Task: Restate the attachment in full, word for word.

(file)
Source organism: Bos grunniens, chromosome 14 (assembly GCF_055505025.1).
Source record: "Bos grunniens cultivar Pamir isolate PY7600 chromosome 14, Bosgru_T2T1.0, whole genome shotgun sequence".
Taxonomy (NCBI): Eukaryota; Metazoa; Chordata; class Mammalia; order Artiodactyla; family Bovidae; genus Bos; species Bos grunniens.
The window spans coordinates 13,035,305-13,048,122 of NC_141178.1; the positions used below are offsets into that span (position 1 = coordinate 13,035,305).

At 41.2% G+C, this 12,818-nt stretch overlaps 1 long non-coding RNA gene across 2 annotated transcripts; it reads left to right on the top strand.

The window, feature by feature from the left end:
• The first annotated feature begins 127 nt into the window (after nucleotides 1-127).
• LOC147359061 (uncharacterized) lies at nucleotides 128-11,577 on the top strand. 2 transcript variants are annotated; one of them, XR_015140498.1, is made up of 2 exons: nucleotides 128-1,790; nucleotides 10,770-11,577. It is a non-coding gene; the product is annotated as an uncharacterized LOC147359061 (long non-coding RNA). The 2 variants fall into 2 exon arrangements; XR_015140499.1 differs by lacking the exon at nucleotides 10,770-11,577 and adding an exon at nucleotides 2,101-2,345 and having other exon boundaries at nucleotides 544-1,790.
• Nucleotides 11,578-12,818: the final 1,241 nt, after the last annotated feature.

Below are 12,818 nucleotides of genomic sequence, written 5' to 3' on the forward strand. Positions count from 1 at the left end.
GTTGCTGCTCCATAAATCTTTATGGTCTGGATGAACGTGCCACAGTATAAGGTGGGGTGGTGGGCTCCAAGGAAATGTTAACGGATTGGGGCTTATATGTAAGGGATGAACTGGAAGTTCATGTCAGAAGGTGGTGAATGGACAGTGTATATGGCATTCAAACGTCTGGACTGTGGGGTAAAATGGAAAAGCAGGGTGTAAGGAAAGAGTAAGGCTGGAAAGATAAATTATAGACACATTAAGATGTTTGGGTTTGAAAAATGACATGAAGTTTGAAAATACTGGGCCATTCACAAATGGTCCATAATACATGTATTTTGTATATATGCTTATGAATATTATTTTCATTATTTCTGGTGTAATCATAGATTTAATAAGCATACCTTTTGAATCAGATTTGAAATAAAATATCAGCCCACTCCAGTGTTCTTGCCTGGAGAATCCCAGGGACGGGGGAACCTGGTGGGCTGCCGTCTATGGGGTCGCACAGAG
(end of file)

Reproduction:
Source organism: Bos grunniens, chromosome 14 (assembly GCF_055505025.1).
Source record: "Bos grunniens cultivar Pamir isolate PY7600 chromosome 14, Bosgru_T2T1.0, whole genome shotgun sequence".
Taxonomy (NCBI): Eukaryota; Metazoa; Chordata; class Mammalia; order Artiodactyla; family Bovidae; genus Bos; species Bos grunniens.
The window spans coordinates 13,035,305-13,048,122 of NC_141178.1; the positions used below are offsets into that span (position 1 = coordinate 13,035,305).

At 41.2% G+C, this 12,818-nt stretch overlaps 1 long non-coding RNA gene across 2 annotated transcripts; it reads left to right on the top strand.

The window, feature by feature from the left end:
• The first annotated feature begins 127 nt into the window (after nucleotides 1-127).
• LOC147359061 (uncharacterized) lies at nucleotides 128-11,577 on the top strand. 2 transcript variants are annotated; one of them, XR_015140498.1, is made up of 2 exons: nucleotides 128-1,790; nucleotides 10,770-11,577. It is a non-coding gene; the product is annotated as an uncharacterized LOC147359061 (long non-coding RNA). The 2 variants fall into 2 exon arrangements; XR_015140499.1 differs by lacking the exon at nucleotides 10,770-11,577 and adding an exon at nucleotides 2,101-2,345 and having other exon boundaries at nucleotides 544-1,790.
• Nucleotides 11,578-12,818: the final 1,241 nt, after the last annotated feature.

Below are 12,818 nucleotides of genomic sequence, written 5' to 3' on the forward strand. Positions count from 1 at the left end.
GTTGCTGCTCCATAAATCTTTATGGTCTGGATGAACGTGCCACAGTATAAGGTGGGGTGGTGGGCTCCAAGGAAATGTTAACGGATTGGGGCTTATATGTAAGGGATGAACTGGAAGTTCATGTCAGAAGGTGGTGAATGGACAGTGTATATGGCATTCAAACGTCTGGACTGTGGGGTAAAATGGAAAAGCAGGGTGTAAGGAAAGAGTAAGGCTGGAAAGATAAATTATAGACACATTAAGATGTTTGGGTTTGAAAAATGACATGAAGTTTGAAAATACTGGGCCATTCACAAATGGTCCATAATACATGTATTTTGTATATATGCTTATGAATATTATTTTCATTATTTCTGGTGTAATCATAGATTTAATAAGCATACCTTTTGAATCAGATTTGAAATAAAATATCAGCCCACTCCAGTGTTCTTGCCTGGAGAATCCCAGGGACGGGGGAACCTGGTGGGCTGCCGTCTATGGGGTCGCACAGAG